What you do not mention in your article is that Iceland has no official road assistance service. To counter this fact we at Route 1 Car Rental offer new models and make sure that all of our vehicles kept in a very good condition to insure that our costumers always feel safe on the road. Older vehicles are, unfortunately, more likely to break down and it would be an absolute bummer to be stuck out in the middle of the highland with no road service to assist you.

    Hope this comment has been insightful and of assistance to anyone who are considering traveling to Iceland.
    Route 1 Car Rental

  • Tom -

    January 20, 2014 at 2:20 pm

    I would like to mention that it is important to compare the prices of car rental in Iceland as the differences can be huge

  • Tran -

    February 27, 2014 at 1:59 pm

    Hi, Should we get a GPS system??

    • Randy Kalp -

      February 28, 2014 at 7:53 am

      Unless you plan to travel off road, then I don’t think you need a GPS. The Ring Road is just one big circle and the small towns/villages along the way are easy to navigate.

  • Marleija -

    June 12, 2014 at 10:27 am

    I will be in Iceland in September and this blog has been more helpful than the 1826348362 websites I have visited so far. Thank you!

    Can anyone out there list some hostels or reasonably priced overnight spots along the drive from Reykjavik throughout Westfjords? And is sleeping in the car scoffed upon as it is here in the U.S.?

  • Dale -

    December 16, 2014 at 11:15 am

    Hi. We are visiting Iceland in the first week of February and are looking at hiring a car. We will most likely stick to the main roads, or the from the maps what looks like Route 1, Route 35 and Route 36, mainly around Reykjavik and the Golden Circle. Would we need a 4×4 or a larger type vehicle, or would a small car (Volkswagen polo or similar) be alright? How icy and dangerous will these roads be?


  • Lejla -

    January 15, 2015 at 9:12 am

    Thank you for these tips! Saved me tons of time and money!

  • Jessica -

    February 13, 2015 at 10:46 am

    Love the post! So informative! I am planning a trip for 2016. I was wondering – what sort of paperwork is needed when renting a car in Iceland. I have a U.S. drivers license, will I need to go through a lot to get them to rent a car to me?

    • Randy Kalp -

      March 31, 2015 at 2:19 pm

      Great question! In addition to your U.S. drivers license, you may also want to look into an international driver’s license from AAA. I’m not sure if it’s mandatory or not, but I do remember showing ours when we rented a car from Hertz, so there’s a chance other Iceland rental companies may require it. The IDL is cheap and easy to get, here’s more info: http://www.aaa.com/vacation/idpc.html.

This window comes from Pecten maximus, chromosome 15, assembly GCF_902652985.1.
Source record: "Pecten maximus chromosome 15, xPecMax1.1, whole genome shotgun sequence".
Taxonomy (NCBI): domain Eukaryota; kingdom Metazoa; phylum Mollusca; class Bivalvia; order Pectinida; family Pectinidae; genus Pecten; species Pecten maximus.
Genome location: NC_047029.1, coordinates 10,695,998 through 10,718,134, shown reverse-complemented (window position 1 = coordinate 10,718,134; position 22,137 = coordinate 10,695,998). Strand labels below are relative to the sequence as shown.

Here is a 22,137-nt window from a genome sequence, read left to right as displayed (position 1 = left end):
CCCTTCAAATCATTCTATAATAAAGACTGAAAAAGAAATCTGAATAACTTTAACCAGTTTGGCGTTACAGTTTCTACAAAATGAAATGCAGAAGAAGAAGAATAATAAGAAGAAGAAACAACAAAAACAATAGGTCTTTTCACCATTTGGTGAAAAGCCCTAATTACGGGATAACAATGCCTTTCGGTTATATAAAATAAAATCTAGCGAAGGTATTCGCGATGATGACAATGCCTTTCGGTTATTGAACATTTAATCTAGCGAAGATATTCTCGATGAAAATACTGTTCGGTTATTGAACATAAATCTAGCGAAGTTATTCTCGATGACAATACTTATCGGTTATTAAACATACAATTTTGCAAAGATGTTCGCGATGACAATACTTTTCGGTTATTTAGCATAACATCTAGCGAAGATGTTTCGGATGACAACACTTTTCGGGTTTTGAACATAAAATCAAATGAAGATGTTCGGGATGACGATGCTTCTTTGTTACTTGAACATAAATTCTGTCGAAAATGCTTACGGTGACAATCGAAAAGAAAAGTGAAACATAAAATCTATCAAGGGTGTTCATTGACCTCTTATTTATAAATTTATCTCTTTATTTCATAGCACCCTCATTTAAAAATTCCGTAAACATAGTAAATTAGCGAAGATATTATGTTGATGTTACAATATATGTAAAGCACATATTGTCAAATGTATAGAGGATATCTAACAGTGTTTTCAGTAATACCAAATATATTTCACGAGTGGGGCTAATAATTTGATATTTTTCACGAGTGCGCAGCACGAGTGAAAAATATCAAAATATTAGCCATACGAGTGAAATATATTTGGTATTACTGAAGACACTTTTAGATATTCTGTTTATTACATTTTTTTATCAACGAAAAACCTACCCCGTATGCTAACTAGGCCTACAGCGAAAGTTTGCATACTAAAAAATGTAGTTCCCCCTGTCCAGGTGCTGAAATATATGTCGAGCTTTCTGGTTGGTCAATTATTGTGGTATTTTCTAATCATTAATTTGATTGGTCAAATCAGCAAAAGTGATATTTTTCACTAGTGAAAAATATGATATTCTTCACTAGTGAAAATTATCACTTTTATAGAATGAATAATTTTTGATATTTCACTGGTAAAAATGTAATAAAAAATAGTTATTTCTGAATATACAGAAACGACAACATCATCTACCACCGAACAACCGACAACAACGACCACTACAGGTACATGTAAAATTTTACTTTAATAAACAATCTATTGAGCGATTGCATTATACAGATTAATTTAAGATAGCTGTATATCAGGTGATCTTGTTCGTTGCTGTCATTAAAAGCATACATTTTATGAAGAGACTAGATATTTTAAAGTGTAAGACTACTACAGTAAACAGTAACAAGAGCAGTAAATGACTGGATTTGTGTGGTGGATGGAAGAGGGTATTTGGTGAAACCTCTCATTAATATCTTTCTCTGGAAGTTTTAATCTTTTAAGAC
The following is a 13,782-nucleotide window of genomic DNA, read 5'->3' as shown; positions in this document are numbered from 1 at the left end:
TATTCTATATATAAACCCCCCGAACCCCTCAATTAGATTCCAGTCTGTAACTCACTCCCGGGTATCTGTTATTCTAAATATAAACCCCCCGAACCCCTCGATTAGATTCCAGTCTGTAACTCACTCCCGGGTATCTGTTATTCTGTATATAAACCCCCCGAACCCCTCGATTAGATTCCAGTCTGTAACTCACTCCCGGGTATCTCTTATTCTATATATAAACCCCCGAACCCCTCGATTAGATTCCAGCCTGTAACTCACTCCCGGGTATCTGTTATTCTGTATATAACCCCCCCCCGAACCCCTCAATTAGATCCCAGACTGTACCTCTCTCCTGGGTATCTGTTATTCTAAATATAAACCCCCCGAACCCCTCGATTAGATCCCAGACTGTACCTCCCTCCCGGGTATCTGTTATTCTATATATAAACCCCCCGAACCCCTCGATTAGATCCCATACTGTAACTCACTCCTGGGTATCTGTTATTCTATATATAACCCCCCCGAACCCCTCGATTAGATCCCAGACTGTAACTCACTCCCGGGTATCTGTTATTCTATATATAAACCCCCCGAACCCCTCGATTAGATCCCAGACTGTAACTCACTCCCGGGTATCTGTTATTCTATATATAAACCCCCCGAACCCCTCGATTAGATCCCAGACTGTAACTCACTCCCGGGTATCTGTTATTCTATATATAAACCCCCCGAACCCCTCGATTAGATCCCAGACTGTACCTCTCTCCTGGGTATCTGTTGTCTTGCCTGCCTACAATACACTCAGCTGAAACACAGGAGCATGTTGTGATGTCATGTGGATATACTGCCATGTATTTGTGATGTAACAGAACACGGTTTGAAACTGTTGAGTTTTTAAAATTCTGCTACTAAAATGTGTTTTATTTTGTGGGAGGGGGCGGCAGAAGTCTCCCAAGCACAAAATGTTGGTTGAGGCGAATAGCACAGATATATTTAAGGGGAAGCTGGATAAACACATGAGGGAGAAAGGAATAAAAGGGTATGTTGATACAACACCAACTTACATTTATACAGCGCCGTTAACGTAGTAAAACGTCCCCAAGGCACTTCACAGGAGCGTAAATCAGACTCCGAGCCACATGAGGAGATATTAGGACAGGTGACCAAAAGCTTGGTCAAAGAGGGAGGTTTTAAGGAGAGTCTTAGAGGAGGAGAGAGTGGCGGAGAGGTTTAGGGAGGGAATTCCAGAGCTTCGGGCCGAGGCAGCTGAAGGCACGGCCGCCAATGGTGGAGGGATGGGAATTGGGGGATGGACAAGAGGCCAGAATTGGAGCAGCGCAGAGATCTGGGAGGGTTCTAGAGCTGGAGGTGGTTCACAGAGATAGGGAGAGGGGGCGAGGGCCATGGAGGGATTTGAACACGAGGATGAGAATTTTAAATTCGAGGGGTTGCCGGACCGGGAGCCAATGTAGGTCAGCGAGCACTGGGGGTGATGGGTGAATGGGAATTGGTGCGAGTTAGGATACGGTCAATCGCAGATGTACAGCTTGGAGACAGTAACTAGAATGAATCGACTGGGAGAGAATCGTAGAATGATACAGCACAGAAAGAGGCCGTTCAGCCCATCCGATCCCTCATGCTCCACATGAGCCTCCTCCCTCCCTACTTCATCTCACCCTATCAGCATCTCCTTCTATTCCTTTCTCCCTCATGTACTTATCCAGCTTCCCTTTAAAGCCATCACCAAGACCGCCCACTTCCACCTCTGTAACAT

One other thing to keep in mind is age requirements. According to Hertz, Iceland law says: “a driver must present a valid driver’s licence held for minimum of one year at the time of rental. The minimum age for rentals in Iceland is 20 years for passenger car. For 4WD and minibuses the minimum age is 23 years.” Have a great trip!

  • Gina Shah -

    January 7, 2016 at 3:35 pm

    What were your experiences of parking? Are there enough spaces at tourist destinations? Is it expensive?

    • Randy Kalp -

      January 12, 2016 at 10:33 am

      Hi Gina,

      Outside of Reykjavik, you should have no problem parking at all. Even Reykjavik shouldn’t be that bad. Have a great trip!

  • Jenny Shulskie -

    January 12, 2016 at 12:10 pm

    Hello! My husband and I are taking our honeymoon here in March- would you say 4WD is a necessity when renting a vehicle?

  • Sonja -

    February 3, 2016 at 6:36 am

    Please correct your bottom note as there is public transport outside Reykjavik other then tour-buses. But that transport takes a lot of time and is not very frequent but it is there, mostly under straeto.is (http://www.straeto.is/english/popular-destinations/)

    Thank you.

  • Kyle -

    July 6, 2016 at 5:51 pm

    Good tips, after renting a car recently in Iceland (your tips helped) I would add a couple. First consider a 4×4, it can be very helpful if you want to go to some out of the way places. Second I would say to think about music, there is very little radio as you get away from Reykjavik and you will be happy to have a CD or 2 or satellite radio to help break the silence. Check out my post to see my new post on a similar concept!

  • Thomas -

    July 9, 2016 at 4:27 am

    Hi, just found your page when looking around for reasonable priced rental cars. Sounds all good to me, just that scam story from SADcars…
    One note though. I was travelling many years ago (2001) in Iceland, at that time we’ve been cycling. There have been other possibilities of getting around. Car is certainly the most flexible and comfortable way, but there is public transport outside of Reykjavik. Post busses connect towns and villages, and at that time you could even buy a bus ticket where you have been able to hop on and off for one month.
    E.g., there is a little place in the middle of F35, Hveravellir where certainly Post busses stop. The busses would connect Selfoss and Blönduós…